Academic journal article Health and Social Work

Health Inequalities among Latinos: What Do We Know and What Can We Do?

Academic journal article Health and Social Work

Health Inequalities among Latinos: What Do We Know and What Can We Do?

Article excerpt

WHAT DO WE KNOW?

Numbering over 40 million, Latinos constitute 12.5 percent of the U.S. population, and that number is projected to grow to 103 million, with Latinos representing 24 percent of the population by 2050 (U.S. Census Bureau, 2003). Contrary to the public perception that Latinos are "one culture," the demographic profile is diverse. Comprising a youthful age structure, one-third of Latinos are younger than 18 years of age, and the median age of Latinos in the United States is 27 years, which is considerably lower than 40, the median age for white people (Pew Hispanic Center, 2006). Latinos have multiple origins (63.9 percent are Mexican, 9.1 percent are Puerto Rican, 3.5 percent are Cuban, 10.2 percent are Central American, 5.4 percent are South American, and 8.1 percent are other). Languages spoken among Latinos vary; 80 percent of those younger than 18 years of age reported that they speak English very well, whereas 53 percent of those older than 18 claimed a similar level of English fluency. Among the immigrant population older than 18, nearly three out of four said they speak English less than very well (Pew Hispanic Center, 2006). The geographic location of Latinos is varied, with some residing in traditional urban hubs (that is, Los Angeles, Miami, New York, and Chicago) and with others residing in new growth communities. From 2000 to 2005, the percentage change of the Latino population more than doubled in states like North Dakota (62.1 percent),Arkansas (58.6 percent), South Carolina (51.4 percent), and Tennessee (51.3 percent) (Pew Hispanic Center, 2007). In addition, their family compositions include a rich generational mix of foreign-born and U.S.-born members. For example, three in 10 Latinos are native-born children of foreign-born parents (Pew Hispanic Center, 2006). From 2000 to 2020, the second generation will contribute to 47 percent of the growth of the Latino population, whereas the first generation will contribute only 28 percent (Suro & Passel, 2003).

Planning for the future requires measuring these demographic trends against what is happening within the current U.S. health care context. The increasing federal and state budget deficits, the rising number of uninsured people, and the escalating health care costs present new challenges for policymakers and health practitioners. Consumer needs for health services such as preventive and specialty care, prescription drugs, technological innovations in treatment, and end-of-life care are far exceeding our nation's system capacity to provide affordable, quality, and accessible coverage to a diverse citizenry. Furthermore, a historical pattern of existing health-related inequalities among racial and ethnic minorities and the lack of political will to address them accelerate this health crisis. Given the growth of a heterogeneous Latino population and the emerging challenges facing the nation, what should policymakers, health care providers, and social workers consider in planning for the future?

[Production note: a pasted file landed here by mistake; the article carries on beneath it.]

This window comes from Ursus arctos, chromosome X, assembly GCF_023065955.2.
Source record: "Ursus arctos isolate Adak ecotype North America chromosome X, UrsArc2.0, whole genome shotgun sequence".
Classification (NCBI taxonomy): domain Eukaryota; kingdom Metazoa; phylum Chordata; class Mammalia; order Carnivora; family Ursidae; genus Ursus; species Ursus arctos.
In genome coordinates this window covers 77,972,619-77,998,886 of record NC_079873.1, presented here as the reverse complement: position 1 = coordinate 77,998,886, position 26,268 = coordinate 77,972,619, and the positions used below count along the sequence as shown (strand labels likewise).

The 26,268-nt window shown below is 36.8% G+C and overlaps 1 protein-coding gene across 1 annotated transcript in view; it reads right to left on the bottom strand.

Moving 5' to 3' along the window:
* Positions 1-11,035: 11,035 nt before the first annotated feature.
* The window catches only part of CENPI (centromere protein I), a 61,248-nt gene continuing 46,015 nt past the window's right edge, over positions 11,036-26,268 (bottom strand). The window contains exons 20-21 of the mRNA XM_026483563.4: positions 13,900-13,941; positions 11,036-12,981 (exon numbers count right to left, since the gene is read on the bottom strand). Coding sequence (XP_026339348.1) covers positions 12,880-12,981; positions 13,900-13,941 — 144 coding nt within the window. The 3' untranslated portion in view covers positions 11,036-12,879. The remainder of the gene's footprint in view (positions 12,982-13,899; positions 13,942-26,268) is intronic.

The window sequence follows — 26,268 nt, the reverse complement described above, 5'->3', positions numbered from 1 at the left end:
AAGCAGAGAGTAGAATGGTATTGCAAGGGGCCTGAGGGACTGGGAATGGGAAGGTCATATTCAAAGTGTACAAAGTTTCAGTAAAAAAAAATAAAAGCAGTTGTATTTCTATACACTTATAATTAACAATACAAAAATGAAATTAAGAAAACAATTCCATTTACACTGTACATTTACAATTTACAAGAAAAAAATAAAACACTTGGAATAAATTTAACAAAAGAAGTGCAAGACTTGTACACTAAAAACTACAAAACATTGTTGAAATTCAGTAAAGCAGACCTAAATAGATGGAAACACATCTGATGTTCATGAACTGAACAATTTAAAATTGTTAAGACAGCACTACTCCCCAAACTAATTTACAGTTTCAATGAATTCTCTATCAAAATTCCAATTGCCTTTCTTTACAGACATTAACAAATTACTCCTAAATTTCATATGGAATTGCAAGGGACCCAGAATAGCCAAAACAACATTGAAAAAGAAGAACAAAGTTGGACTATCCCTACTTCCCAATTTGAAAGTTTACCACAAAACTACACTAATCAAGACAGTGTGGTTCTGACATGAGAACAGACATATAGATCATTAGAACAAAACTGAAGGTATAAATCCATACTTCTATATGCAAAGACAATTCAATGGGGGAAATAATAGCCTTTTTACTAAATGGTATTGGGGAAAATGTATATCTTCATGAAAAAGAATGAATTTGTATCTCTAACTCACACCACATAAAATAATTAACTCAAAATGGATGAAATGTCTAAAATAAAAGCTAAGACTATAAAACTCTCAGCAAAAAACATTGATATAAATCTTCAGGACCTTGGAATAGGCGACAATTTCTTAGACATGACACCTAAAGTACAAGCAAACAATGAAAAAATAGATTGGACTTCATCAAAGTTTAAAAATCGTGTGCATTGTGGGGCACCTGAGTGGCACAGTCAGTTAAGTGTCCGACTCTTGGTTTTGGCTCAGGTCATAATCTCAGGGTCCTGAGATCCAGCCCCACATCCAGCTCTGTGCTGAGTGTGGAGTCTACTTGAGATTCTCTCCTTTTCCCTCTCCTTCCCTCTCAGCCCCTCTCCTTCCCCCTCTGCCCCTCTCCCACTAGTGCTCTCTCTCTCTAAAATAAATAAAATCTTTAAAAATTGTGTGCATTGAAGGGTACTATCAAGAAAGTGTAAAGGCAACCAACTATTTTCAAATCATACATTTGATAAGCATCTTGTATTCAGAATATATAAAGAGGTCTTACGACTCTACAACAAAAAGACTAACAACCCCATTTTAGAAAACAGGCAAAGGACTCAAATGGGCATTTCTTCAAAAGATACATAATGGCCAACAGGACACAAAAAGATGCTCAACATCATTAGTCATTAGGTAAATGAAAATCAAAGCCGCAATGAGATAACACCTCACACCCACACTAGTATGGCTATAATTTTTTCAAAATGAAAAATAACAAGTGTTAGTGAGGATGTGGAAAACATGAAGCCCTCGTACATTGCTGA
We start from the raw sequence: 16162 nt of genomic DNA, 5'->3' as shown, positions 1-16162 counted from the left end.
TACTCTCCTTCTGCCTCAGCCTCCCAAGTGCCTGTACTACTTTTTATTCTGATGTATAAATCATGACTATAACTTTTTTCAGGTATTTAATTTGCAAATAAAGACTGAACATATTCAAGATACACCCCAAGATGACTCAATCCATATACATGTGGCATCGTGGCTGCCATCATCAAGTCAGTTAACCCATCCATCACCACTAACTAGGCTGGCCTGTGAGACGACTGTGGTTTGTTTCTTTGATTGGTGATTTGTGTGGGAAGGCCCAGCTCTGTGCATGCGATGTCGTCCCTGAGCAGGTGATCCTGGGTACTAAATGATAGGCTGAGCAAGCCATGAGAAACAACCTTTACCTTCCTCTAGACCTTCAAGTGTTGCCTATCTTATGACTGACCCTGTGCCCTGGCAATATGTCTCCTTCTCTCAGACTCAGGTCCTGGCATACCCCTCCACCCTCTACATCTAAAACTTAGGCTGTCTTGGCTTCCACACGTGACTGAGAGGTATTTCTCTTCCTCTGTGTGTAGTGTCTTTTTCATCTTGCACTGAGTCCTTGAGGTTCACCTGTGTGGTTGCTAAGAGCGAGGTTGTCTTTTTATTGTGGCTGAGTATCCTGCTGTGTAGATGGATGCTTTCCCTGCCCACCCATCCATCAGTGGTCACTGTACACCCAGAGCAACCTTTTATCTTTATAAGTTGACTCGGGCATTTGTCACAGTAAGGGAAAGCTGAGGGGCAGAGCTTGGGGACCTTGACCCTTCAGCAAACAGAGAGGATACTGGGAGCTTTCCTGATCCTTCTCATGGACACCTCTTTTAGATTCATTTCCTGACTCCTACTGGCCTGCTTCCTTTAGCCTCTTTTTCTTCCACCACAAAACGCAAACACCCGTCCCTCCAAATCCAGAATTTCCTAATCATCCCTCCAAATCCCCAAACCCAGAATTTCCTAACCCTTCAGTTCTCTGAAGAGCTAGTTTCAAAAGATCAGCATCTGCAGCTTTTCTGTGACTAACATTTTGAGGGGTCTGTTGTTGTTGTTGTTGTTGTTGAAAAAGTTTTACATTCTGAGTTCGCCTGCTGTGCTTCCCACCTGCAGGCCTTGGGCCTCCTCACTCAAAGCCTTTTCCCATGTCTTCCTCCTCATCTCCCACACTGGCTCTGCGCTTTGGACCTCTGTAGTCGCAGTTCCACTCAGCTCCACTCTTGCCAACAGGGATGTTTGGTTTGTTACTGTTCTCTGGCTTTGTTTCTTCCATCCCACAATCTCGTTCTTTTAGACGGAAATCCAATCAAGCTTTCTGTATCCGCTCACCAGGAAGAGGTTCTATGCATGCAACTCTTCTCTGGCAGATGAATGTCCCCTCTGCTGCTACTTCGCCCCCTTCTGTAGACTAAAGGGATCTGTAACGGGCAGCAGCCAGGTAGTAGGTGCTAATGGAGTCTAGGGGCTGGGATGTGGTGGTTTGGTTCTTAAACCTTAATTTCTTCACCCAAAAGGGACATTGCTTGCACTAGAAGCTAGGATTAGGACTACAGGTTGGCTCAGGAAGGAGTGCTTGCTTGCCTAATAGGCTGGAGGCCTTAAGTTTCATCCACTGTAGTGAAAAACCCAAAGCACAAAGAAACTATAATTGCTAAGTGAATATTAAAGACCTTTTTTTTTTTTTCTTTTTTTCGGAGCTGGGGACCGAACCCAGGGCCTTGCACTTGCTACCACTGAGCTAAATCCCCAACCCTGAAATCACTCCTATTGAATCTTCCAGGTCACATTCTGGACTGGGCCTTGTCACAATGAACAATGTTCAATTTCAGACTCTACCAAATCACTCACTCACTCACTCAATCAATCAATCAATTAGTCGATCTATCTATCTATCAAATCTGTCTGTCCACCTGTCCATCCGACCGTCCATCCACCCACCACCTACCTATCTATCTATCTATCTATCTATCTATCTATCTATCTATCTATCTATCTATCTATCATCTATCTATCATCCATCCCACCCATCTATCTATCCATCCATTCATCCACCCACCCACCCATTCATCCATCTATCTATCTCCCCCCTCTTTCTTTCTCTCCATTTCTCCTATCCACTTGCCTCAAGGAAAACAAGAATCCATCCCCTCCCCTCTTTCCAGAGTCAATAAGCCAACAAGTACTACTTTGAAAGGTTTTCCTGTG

On the one hand, we should be cautiously optimistic because research has demonstrated that Latinos have favorable health outcomes despite having low levels of education, income, and health insurance coverage (Escarce, Morales, & Rumbaut, 2006; Franzini, Kibble, & Keddie, 2001; Vega & Amaro, 1994; Wei, et al., 1996). This apparent health advantage seems to be particularly evident among immigrants compared with their U.S.-born counterparts with regard to infant mortality, low-birthweight, and all-cause mortality (Acevedo-Garcia, Soobader, & Berkman, 2005; Frisbie & Song, 2003; Hummer, Rogers, Amir, Forbes, & Frisbie, 2000; Singh & Siahpush, 2001).

On the other hand, research on the positive health profile of Latinos suggests a pattern of worsening health outcomes for Latino immigrants with longer durations of stay in the United States and for later generations (Cacari Stone, Acevedo-Garcia, & Viruell-Fuentes, 2007). …

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